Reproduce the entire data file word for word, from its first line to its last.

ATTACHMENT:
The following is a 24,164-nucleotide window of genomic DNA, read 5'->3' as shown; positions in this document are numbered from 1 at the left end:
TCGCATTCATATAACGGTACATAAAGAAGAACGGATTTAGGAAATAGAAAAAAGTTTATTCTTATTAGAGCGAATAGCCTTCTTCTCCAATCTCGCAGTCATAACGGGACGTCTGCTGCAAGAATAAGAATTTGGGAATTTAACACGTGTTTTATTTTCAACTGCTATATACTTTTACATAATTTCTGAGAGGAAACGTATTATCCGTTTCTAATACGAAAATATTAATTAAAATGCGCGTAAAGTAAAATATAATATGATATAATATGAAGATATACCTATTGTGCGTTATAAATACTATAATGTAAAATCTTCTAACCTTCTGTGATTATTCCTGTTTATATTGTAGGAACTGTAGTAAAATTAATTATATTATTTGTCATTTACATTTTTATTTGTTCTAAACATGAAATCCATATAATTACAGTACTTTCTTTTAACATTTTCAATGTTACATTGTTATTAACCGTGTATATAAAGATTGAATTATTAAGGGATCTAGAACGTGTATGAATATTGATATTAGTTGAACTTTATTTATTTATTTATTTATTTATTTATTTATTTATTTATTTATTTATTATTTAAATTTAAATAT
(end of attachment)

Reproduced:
The following is a 24,164-nucleotide window of genomic DNA, read 5'->3' as shown; positions in this document are numbered from 1 at the left end:
TCGCATTCATATAACGGTACATAAAGAAGAACGGATTTAGGAAATAGAAAAAAGTTTATTCTTATTAGAGCGAATAGCCTTCTTCTCCAATCTCGCAGTCATAACGGGACGTCTGCTGCAAGAATAAGAATTTGGGAATTTAACACGTGTTTTATTTTCAACTGCTATATACTTTTACATAATTTCTGAGAGGAAACGTATTATCCGTTTCTAATACGAAAATATTAATTAAAATGCGCGTAAAGTAAAATATAATATGATATAATATGAAGATATACCTATTGTGCGTTATAAATACTATAATGTAAAATCTTCTAACCTTCTGTGATTATTCCTGTTTATATTGTAGGAACTGTAGTAAAATTAATTATATTATTTGTCATTTACATTTTTATTTGTTCTAAACATGAAATCCATATAATTACAGTACTTTCTTTTAACATTTTCAATGTTACATTGTTATTAACCGTGTATATAAAGATTGAATTATTAAGGGATCTAGAACGTGTATGAATATTGATATTAGTTGAACTTTATTTATTTATTTATTTATTTATTTATTTATTTATTTATTTATTTATTATTTAAATTTAAATAT